Genesis 12:3

Hebrew Bible

1 Now the Lord said to Abram, “Go out from your country, your relatives, and your father’s household to the land that I will show you. 2 Then I will make you into a great nation, and I will bless you, and I will make your name great, so that you will exemplify divine blessing. 3 I will bless those who bless you, but the one who treats you lightly I must curse, so that all the families of the earth may receive blessing through you. 4 So Abram left, just as the Lord had told him to do, and Lot went with him. (Now Abram was 75 years old when he departed from Haran.)

Zechariah 8:13

Hebrew Bible

11 But I will be different now to this remnant of my people from the way I was in those days,’ says the Lord of Heaven’s Armies, 12 ‘for there will be a peaceful time of sowing, the vine will produce its fruit, and the ground its yield, and the skies will rain down dew. Then I will allow the remnant of my people to possess all these things. 13 And it will come about that just as you, both Judah and Israel, were a curse to the nations, so I will save you and you will be a blessing. Do not be afraid! Instead, be strong.’ 14 “For the Lord of Heaven’s Armies says, ‘As I had planned to hurt you when your fathers made me angry,’ says the Lord of Heaven’s Armies, ‘and I was not sorry, 15 so, to the contrary, I have planned in these days to do good to Jerusalem and Judah—do not fear!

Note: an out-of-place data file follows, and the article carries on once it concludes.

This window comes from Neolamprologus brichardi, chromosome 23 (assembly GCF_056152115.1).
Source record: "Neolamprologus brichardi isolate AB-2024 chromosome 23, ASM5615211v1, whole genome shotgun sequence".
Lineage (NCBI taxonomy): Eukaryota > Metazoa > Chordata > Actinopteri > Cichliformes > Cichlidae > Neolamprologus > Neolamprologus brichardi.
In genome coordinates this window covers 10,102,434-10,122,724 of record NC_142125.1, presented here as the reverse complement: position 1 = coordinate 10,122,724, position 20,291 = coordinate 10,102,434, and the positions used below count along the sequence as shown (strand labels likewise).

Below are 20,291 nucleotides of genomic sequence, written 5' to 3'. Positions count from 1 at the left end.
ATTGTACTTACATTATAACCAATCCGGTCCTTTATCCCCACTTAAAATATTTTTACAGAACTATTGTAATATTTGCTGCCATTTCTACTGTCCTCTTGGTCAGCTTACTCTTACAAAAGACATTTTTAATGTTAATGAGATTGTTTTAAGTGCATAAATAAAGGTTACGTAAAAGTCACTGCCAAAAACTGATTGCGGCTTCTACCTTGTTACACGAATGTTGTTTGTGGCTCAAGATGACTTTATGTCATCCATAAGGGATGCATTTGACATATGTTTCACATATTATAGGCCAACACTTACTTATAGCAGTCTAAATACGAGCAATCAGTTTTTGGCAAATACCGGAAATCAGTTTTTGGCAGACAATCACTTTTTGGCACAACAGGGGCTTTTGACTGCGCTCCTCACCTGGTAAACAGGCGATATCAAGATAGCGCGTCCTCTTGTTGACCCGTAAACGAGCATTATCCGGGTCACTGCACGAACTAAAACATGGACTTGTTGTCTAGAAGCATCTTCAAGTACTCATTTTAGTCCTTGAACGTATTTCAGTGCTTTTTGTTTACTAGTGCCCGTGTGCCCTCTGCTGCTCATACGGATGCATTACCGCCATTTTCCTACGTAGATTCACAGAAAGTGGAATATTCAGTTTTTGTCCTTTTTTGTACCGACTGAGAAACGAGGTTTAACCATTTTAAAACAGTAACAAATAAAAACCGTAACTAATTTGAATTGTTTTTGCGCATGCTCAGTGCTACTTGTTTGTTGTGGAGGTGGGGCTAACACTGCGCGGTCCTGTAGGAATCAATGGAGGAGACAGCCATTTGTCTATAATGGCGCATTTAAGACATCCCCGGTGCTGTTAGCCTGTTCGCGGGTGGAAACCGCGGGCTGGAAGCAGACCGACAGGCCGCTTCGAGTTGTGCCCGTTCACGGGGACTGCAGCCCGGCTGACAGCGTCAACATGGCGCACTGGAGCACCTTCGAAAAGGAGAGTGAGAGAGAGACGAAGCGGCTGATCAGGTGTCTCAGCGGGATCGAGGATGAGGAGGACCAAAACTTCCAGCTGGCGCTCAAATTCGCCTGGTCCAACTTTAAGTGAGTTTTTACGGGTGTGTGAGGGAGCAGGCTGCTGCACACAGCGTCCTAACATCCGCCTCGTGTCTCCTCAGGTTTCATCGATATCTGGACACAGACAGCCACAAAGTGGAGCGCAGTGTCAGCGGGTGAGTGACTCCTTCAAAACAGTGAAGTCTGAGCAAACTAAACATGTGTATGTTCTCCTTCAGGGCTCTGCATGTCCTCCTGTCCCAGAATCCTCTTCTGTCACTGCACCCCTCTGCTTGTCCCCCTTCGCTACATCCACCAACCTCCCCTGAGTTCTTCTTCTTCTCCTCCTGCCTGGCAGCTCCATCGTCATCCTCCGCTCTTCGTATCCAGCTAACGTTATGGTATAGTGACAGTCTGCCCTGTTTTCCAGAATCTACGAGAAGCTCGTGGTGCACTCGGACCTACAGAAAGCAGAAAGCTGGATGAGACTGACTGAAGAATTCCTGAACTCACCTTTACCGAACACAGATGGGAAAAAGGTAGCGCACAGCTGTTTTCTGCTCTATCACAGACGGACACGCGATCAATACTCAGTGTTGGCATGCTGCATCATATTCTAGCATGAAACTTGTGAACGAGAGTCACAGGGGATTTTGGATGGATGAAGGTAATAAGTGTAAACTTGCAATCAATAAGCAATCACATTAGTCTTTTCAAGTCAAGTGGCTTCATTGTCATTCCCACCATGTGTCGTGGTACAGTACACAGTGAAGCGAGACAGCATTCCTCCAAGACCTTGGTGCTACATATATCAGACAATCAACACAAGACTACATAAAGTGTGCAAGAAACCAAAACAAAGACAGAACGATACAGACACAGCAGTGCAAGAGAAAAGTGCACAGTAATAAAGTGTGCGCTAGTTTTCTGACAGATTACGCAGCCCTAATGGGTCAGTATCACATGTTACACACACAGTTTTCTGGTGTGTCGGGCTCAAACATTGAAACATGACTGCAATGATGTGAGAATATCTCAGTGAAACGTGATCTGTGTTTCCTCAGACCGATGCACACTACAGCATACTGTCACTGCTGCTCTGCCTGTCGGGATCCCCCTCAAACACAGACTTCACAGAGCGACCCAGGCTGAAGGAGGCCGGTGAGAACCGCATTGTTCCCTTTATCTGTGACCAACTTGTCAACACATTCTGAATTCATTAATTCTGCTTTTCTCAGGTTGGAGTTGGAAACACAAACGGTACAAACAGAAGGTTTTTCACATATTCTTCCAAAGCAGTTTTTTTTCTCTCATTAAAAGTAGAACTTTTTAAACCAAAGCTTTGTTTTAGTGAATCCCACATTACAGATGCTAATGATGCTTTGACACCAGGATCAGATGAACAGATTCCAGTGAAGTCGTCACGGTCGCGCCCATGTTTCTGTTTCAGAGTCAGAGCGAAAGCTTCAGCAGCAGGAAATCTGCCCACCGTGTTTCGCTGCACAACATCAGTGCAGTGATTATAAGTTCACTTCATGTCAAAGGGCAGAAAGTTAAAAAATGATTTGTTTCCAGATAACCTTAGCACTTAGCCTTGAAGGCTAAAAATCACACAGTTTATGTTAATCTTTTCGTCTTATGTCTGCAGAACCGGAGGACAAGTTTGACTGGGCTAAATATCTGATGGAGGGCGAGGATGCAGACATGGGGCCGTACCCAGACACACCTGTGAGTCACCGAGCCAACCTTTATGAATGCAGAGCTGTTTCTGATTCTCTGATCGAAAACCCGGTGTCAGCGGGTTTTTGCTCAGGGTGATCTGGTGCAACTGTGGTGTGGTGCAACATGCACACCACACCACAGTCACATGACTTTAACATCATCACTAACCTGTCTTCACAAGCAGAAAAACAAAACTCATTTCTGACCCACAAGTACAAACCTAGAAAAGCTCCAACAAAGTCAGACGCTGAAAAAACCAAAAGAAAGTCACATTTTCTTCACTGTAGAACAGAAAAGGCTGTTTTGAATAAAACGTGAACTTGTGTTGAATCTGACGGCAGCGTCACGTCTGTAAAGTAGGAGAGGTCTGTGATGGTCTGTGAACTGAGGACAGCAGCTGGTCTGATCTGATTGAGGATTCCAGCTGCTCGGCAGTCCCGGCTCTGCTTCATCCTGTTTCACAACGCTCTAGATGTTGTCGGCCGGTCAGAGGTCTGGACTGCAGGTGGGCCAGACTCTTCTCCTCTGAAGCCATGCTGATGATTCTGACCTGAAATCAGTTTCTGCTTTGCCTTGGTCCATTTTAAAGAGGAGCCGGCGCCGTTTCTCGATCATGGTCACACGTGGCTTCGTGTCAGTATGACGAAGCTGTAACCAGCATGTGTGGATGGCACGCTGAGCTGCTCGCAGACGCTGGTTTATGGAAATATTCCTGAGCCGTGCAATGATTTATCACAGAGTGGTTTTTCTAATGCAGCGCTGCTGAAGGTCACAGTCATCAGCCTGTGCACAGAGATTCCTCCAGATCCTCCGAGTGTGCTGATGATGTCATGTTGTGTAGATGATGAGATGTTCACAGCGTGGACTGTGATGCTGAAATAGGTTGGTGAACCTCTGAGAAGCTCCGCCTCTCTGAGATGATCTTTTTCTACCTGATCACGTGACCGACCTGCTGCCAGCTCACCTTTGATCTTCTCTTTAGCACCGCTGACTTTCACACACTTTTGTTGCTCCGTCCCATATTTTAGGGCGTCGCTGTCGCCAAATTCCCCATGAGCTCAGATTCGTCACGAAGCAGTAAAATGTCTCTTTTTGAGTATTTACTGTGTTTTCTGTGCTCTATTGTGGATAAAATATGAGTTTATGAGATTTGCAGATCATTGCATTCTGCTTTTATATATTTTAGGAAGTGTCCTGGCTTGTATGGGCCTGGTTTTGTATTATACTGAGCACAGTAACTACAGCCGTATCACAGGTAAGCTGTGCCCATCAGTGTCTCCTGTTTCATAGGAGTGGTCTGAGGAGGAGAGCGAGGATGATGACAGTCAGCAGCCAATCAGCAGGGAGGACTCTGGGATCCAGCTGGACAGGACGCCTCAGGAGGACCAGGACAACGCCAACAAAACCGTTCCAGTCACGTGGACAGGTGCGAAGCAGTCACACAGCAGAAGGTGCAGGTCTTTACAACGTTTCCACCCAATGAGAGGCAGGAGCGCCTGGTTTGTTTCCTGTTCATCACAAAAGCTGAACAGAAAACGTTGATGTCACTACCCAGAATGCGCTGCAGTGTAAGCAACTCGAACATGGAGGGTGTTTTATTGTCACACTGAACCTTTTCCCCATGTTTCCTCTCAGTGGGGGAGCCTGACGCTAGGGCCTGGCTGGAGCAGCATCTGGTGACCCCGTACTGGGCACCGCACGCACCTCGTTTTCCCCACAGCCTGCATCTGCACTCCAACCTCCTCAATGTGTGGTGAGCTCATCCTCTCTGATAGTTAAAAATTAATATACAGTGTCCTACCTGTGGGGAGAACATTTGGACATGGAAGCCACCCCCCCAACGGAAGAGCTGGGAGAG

Notes and References

"... Archaeological evidence shows that the political status of tenth-century Israel was much more modest than was hitherto assumed, so that the promise of a “great nation” and a “great name” are not nearly as appropriate as had been thought. In addition, Genesis 12:1–3 does not explicitly envision an Israelite state; this fact sets it apart from promises with political substance (Genesis 25:23; 27:28–29, 39–40), which really do date from the early monarchy (tenth or ninth century). Furthermore, as Schmid and Van Seters in particular have pointed out, elements of the promise derive from royal theology, for example, the “great name” (compare 2 Samuel 7:9; 1 Kings 1:47) and the “mediation of blessings” (compare Psalm 21:4; 72:6–7, 16, 17). Such a borrowing is hardly conceivable in a period when the monarchy was just becoming established; more likely it dates from a time when the monarchy had ceased to exist (compare Isaiah 55:5 and in part Psalm 89). Finally, Israel as mediator of God’s blessings in Genesis 12:3b is most reminiscent of the universalism of DeuteroIsaiah; similar formulas date from the late preexilic period (Jeremiah 4:2) or the postexilic period (Zechariah 8:13), where they contrast with the lowly status of Israel among the nations after its political demise (compare Psalm 44:14–15; 79:4; Lamentations 2:15; Deuteronomy 28:37; Jeremiah 24:9; etc.) ..."

Albertz, Rainer Israel in Exile: The History and Literature of the Sixth Century B.C.E. (p. 249) Society of Biblical Literature, 2003

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